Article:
Originally announced in 2017, Age of Empires IV has had series fans waiting in anticipation for its release. After all, Age of Empires hasn’t seen a new entry in the series since 2005. However, that is set to change when Age of Empires IV launches this fall, an event for which Xbox is building anticipation.
Last week, Xbox revealed a lot of new information about the game, clarifying how it will exceed the ambitions of the previous entry. From brand new campaigns to an expanded list of civilizations to command, here are five reasons you should be excited for Age of Empires IV.
Four Full Campaigns
One of the most vital ways in which IV diverges from past Age of Empires games is in its approach to campaigns. Previous games tended to feature only one campaign focusing on a single character, with additional campaigns introduced via DLC expansions. In stark contrast, Age of Empires IV will offer four full-length campaigns, each divided into chapters and following family lines across generations. People need only look at the campaigns offered to see how Age of Empires IV appears primed to deliver an experience as compelling as it is different.
For example, one of the featured campaigns focuses on the Normans. Beginning in 1066 with the Battle of Hastings, the Norman campaign will spotlight the famous conquest that laid the foundations for the formation of England. Players will experience these events from the perspective of William the Conqueror, as well as taking part in the conflict between Henry I and Duke Robert over the title of King. If the Norman campaign’s premise is any indication, the game as a whole has the potential to showcase spectacular depictions of certain moments in time.
New War Strategies
Among the new strategic options available to players, an increased emphasis on using and combatting stealth proves especially intriguing. Players will be able to set up ambushes without fear of enemies knowing where units are hiding. Meanwhile, scouts have been given the ability to see enemies preparing an ambush of their own. Of course, more robust stealth mechanics aren’t the only addition of interest in Age of Empires IV.
The process of defending and raiding castles has also seen improvement, thanks to the introduction of wall combat. Warriors can now be placed in front of, or atop, their castle’s walls to defend it from foes. On top of that, siege weapons and units will also be at a given army’s disposal. Whether players are attacking or defending, this addition could very well present them with a compelling challenge.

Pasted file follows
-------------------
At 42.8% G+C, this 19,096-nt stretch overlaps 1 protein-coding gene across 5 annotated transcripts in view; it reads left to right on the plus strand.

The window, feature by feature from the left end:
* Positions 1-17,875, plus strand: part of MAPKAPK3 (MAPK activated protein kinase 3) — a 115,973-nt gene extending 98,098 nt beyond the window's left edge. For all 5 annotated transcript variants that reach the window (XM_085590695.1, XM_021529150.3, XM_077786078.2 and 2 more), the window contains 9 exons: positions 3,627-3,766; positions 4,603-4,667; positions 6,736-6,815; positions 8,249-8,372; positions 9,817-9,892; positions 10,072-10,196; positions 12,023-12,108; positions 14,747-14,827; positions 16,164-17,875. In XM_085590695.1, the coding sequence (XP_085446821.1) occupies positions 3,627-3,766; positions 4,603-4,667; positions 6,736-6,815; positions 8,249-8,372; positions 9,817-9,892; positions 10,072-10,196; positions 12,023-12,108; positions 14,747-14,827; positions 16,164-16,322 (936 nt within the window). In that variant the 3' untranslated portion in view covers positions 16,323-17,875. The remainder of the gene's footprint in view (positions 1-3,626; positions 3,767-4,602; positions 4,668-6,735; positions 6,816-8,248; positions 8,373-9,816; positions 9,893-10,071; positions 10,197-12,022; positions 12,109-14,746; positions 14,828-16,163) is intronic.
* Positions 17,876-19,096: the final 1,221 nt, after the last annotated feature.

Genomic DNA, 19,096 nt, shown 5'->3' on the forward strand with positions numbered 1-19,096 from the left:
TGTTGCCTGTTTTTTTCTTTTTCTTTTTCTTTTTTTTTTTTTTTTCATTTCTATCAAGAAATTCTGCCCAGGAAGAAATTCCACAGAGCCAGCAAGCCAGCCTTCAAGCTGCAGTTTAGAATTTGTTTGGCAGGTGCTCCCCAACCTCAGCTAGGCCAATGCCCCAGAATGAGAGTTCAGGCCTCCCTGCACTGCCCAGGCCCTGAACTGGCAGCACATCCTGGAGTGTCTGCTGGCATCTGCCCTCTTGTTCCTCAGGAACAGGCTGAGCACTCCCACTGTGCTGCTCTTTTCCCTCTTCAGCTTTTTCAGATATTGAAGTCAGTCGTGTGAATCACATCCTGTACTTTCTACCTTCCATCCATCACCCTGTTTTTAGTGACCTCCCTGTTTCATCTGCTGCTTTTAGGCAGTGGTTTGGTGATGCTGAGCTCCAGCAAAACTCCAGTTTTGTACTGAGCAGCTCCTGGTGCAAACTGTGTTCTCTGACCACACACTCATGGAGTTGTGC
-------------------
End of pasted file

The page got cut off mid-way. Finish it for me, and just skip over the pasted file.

Continuing the tradition of having multiple civilizations to choose from in combat, Age of Empires IV will feature eight civilizations. Though four have yet to be announced, it is known that the Mongols, the Chinese, and the English will be playable. In addition, the Delhi Sultanate will be featured here, marking their first appearance in an Age of Empires game.
While each civilization features different abilities and traits, only a handful have been disclosed in any detail. For instance, it was revealed that the Delhi Sultanate will get access to elephant units. We also learned that the Mongols will have the ability to pack up and move their buildings to places safe from combat.
Going along with the multiple civilizations, the development team created randomly generated maps to keep each battle fresh and different. Having the random maps should, in theory, entice players to plan their moves with care and make use of their chosen civilization’s abilities.
To help drive home that people are playing through stories based on real events, each campaign will feature documentary footage and narration. Filmed on location, this footage is intended to provide context as to why the player’s chosen civilization ended up in a given situation.
That extra layer of real-world details gets downright incredible when one considers how it evolves over the course of a campaign. As the player watches the footage, the narration for a given civilization changes over time. Earlier narration is delivered in the ancient version of a civilization’s language, while later footage sounds more modern to account for the player’s progress.
The Little, Big Things
Big changes are all well and good, but it’s the gradual shifts in audio-visual cues that make a world of difference. Each civilization will feature its own soundtrack and aesthetic that grow more complex alongside the society in question. The slow and steady nature of such elements feel appropriate here, particularly when paired with the game’s approach to architecture.
Age of Empires IV will use the changing design of buildings and structures to illustrate a civilization’s evolution throughout the ages. Players controlling the English, for example, will be able to witness thatched roofs give way to medieval designs over the course of play. Even the textures on buildings change from era to era. It’s this attention to detail, meant to convey the passage of time and the progress of cultures, that makes us believe the final game will deliver on its promises.